Possibilities to counteract extremist discourse



Action and Protection Foundation, media researcher Gábor Bernáth and the Political Capital Institute conducted a research project together titled The renewal of human rights (tolerant, democratic) reasoning and making it appealing to the young by means of humor, irony and facts. The project was financed by the Norwegian NGO Fund and was completed in April 2016.

Within the framework of the project we examined what possibilities there are to encourage non-violent and non-exclusive public discourse and how to make it more appealing. We identified various strategies for reasoning against extremist speech, and conducted online platform tests. Our project does not suggest that communication and reasoning are able to solve all social problems, but we are sure that the communication processes of public discourse could both help and hinder the solutions of social problems.

We conducted focus group discussions with a number of affected groups. During the over 30 group talks, hundreds of individuals — including young people, employees of NGOs, researchers, journalists, creative professionals, conservative thinkers and activists of groups that are primary targets of discrimination — shared their opinions. The discussions covered issues such as below:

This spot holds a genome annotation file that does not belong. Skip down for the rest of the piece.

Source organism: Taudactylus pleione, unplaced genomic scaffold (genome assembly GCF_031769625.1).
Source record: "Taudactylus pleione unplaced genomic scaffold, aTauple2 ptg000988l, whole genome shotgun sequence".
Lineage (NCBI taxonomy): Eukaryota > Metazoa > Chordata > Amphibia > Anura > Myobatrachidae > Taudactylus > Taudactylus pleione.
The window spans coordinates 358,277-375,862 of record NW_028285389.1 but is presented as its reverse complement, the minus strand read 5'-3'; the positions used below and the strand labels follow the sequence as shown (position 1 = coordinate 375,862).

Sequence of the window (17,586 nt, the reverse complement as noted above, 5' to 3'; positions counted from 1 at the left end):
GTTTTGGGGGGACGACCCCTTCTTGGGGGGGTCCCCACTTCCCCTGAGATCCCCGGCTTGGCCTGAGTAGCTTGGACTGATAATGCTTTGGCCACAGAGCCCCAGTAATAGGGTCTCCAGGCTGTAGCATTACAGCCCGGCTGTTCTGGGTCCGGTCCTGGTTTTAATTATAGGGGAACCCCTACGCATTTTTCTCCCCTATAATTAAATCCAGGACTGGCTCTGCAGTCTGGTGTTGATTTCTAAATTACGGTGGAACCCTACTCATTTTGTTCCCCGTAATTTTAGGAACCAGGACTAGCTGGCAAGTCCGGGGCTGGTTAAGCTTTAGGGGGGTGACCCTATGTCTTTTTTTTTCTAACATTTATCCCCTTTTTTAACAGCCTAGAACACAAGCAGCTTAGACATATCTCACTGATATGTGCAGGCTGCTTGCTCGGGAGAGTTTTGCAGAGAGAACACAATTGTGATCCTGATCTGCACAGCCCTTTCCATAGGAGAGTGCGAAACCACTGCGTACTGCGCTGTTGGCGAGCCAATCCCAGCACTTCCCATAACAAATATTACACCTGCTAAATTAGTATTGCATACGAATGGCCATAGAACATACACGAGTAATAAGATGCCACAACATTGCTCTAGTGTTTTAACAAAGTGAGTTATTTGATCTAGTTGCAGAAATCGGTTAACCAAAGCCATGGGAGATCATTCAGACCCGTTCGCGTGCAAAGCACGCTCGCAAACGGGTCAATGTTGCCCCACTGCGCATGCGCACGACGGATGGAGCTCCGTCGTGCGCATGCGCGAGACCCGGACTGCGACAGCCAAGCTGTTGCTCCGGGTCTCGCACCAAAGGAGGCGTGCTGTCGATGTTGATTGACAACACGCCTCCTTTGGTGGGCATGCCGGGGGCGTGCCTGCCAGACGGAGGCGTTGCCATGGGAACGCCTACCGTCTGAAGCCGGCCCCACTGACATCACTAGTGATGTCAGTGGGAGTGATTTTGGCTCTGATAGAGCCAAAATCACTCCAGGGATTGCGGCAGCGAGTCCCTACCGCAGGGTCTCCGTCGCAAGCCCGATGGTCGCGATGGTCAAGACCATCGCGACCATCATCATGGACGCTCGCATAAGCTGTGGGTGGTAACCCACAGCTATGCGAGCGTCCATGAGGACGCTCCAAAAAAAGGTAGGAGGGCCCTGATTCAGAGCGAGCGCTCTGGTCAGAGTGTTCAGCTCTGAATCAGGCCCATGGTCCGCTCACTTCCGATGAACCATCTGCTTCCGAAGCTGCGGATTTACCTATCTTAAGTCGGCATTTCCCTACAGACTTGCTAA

• why does acceptance to discriminatory reasoning grow?
  • How much anonymity in comments sections and Web 2.0 communication tools contribute to this growth and to the spread of violent communication? What are the relevant and useful answers to these problems?
  • What are the possibilities and what are the limits to the use of legal-rational arguments against exclusion?
  • Are there any advantages of social inclusion that could be highlighted? and if there are, how could these be communicated?
  • What is the platform for positive and emotion-based reasoning? how and where could examples and traditions of inclusion and solidarity be shared?
  • To what extent is it possible to make exclusion look ridiculous, challenge prejudices and show their discrepancies?
  • Are there any communication strategies that participants should avoid because they are ineffective, or even harmful?
  • What is needed to make non-discriminatory communication appealing to the young, and to the wider public?
  • What would be the possible areas of this?

Based on the information gained from the group talks, we developed different user profiles for reasoning, and set up some tools and strategies for giving counter-arguments. We identified four types of reasoning profiles:

  1. rationally offensive/declarative,
  2. rational questioner/sarcastic,
  3. emotionally offensive/declarative,
  4. emotional questioner/sarcastic.

The user profiles and reasoning tools were tested on online platforms and also through short campaigns. Altogether 54 tests were carried out on online comment sections. The research was unique due to its real time testing. Our main question was how efficient this profiles and tools could be
when reasoning against extremist expressions and arguments. Our preliminary project report and project closure report summarize the findings of
our research. The present document is a shortened version of these reports.

We mainly focus on considerations that subscribe to the principles of those who conducted the research, and ideas they believe to be useful for practical purposes.


The complete summary can be accessed here (pdf, 328 kB)